A man armed with a bow and arrows on Wednesday killed five people and wounded two others in Kongsberg, southeastern Norway, before being arrested, according to the police. “The man used a bow and arrows […] in some of the attacks ”, explained in a press conference Oeyvind Aas, head of the local police, without specifying the motive of the attack. Police are investigating whether the attacker used other weapons, Aas added.
“The man who committed this act was detained by the police and according to what we know so far, there is only one person involved,” Aas pointed out. The attack took place in “a large area” of Kongsberg, a municipality of about 28,000 people, police said. According to some local media, the detainee began shooting the arrows from inside a supermarket of the Coop Extra chain, in the west of Kongsberg. The authorities ordered the rest of the clients to stay inside the center.
The Norwegian police have pointed out that the individual went through several areas attacking people before being arrested. The injured were taken to nearby hospitals and dozens of emergency vehicles such as ambulances, police cars and up to two helicopters traveled to the scene, according to local press.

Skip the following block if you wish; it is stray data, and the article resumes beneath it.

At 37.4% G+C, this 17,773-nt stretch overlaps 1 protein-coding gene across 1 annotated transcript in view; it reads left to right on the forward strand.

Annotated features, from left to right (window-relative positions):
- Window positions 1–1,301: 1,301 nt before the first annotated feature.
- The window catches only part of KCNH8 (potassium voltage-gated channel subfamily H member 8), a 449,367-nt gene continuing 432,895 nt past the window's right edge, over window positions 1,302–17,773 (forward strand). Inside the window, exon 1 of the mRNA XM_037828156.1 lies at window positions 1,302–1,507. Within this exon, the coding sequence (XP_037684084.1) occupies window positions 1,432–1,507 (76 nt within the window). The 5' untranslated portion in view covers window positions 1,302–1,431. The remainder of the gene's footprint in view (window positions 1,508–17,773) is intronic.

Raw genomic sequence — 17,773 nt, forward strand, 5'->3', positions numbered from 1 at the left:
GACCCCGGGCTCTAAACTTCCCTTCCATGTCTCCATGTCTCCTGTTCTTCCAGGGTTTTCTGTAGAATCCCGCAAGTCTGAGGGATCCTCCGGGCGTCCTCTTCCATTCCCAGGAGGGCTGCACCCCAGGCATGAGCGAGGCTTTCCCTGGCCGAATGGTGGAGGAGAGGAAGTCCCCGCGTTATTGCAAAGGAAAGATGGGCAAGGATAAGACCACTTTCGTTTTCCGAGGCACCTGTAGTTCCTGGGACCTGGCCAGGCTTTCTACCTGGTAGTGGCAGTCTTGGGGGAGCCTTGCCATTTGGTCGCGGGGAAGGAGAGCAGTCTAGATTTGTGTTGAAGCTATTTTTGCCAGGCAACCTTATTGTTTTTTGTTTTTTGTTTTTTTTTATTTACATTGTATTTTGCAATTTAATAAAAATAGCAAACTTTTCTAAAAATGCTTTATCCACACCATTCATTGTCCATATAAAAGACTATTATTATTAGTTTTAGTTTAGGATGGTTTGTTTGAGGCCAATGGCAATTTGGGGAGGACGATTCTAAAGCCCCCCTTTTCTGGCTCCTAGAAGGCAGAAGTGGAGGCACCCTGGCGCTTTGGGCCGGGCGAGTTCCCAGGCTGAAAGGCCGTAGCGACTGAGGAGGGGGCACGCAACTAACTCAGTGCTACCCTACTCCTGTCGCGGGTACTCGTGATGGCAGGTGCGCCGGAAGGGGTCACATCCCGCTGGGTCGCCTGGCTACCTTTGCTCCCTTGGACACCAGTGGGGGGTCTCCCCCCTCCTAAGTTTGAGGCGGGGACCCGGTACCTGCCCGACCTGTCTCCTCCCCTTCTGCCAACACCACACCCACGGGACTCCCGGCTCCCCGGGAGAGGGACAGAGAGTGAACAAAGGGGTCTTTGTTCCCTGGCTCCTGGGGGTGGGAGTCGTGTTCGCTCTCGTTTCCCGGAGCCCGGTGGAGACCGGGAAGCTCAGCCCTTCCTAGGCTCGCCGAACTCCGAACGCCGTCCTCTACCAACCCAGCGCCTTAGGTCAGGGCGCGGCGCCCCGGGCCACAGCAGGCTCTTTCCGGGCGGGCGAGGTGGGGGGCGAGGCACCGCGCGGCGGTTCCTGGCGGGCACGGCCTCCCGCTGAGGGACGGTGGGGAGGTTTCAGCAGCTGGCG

“The information coming out of Kongsberg tonight is terrifying,” Norwegian Prime Minister Erna Solberg told a news conference. “I understand that many people are scared, but it is important to emphasize that the police are in control of the situation right now.” The police have immediately ordered all their agents in the country to carry weapons. Normally, the Norwegian police are unarmed, although they have access to pistols and rifles if they need them.
According to the tabloid VG, the Norwegian intelligence services (PST) have been informed of the facts, although the police still consider that it is too early to know if it is a terrorist attack. Norway’s Minister of Justice and Public Safety Monica Maeland is aware of what happened. The Kongsberg City Council has set up a reception center for those affected and has mobilized a crisis team to deal with the situation.
Join EL PAÍS now to follow all the news and read without limits
The attack comes ten years after Norway’s worst massacre. On July 22, 2011, Anders Breivik murdered 77 people. The author, an anti-Muslim neo-Nazi who claimed to act in the name of the fight against multiculturalism and the “Muslim invasion”, detonated a van bomb outside the government headquarters, leaving eight people dead. Later he was involved in a shooting in Utoya, a nearby island where a meeting of the youth section of the Labor Party was being held. There he murdered 69 adolescents who participated in this meeting.